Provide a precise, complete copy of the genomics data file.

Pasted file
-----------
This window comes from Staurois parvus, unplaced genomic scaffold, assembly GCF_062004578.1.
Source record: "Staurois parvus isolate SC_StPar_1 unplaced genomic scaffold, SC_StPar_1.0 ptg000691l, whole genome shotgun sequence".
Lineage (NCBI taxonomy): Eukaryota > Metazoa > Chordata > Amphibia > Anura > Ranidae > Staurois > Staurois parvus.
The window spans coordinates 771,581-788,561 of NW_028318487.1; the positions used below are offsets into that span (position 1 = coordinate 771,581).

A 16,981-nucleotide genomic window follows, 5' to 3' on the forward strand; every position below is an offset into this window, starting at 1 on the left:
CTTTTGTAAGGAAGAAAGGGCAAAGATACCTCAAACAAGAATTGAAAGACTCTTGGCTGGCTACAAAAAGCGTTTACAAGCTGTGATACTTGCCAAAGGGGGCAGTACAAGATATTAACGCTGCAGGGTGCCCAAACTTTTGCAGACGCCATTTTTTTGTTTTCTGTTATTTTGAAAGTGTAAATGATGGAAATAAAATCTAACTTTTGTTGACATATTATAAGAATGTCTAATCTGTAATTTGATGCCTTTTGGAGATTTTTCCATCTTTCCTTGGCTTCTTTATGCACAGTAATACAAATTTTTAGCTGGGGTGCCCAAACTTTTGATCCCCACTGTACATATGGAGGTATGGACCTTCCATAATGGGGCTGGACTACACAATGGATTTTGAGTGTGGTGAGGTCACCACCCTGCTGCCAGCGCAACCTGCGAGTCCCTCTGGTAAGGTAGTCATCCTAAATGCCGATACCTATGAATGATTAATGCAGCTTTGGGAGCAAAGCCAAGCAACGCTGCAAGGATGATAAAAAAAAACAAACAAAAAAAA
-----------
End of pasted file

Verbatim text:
This window comes from Staurois parvus, unplaced genomic scaffold, assembly GCF_062004578.1.
Source record: "Staurois parvus isolate SC_StPar_1 unplaced genomic scaffold, SC_StPar_1.0 ptg000691l, whole genome shotgun sequence".
Lineage (NCBI taxonomy): Eukaryota > Metazoa > Chordata > Amphibia > Anura > Ranidae > Staurois > Staurois parvus.
The window spans coordinates 771,581-788,561 of NW_028318487.1; the positions used below are offsets into that span (position 1 = coordinate 771,581).

A 16,981-nucleotide genomic window follows, 5' to 3' on the forward strand; every position below is an offset into this window, starting at 1 on the left:
CTTTTGTAAGGAAGAAAGGGCAAAGATACCTCAAACAAGAATTGAAAGACTCTTGGCTGGCTACAAAAAGCGTTTACAAGCTGTGATACTTGCCAAAGGGGGCAGTACAAGATATTAACGCTGCAGGGTGCCCAAACTTTTGCAGACGCCATTTTTTTGTTTTCTGTTATTTTGAAAGTGTAAATGATGGAAATAAAATCTAACTTTTGTTGACATATTATAAGAATGTCTAATCTGTAATTTGATGCCTTTTGGAGATTTTTCCATCTTTCCTTGGCTTCTTTATGCACAGTAATACAAATTTTTAGCTGGGGTGCCCAAACTTTTGATCCCCACTGTACATATGGAGGTATGGACCTTCCATAATGGGGCTGGACTACACAATGGATTTTGAGTGTGGTGAGGTCACCACCCTGCTGCCAGCGCAACCTGCGAGTCCCTCTGGTAAGGTAGTCATCCTAAATGCCGATACCTATGAATGATTAATGCAGCTTTGGGAGCAAAGCCAAGCAACGCTGCAAGGATGATAAAAAAAAACAAACAAAAAAAA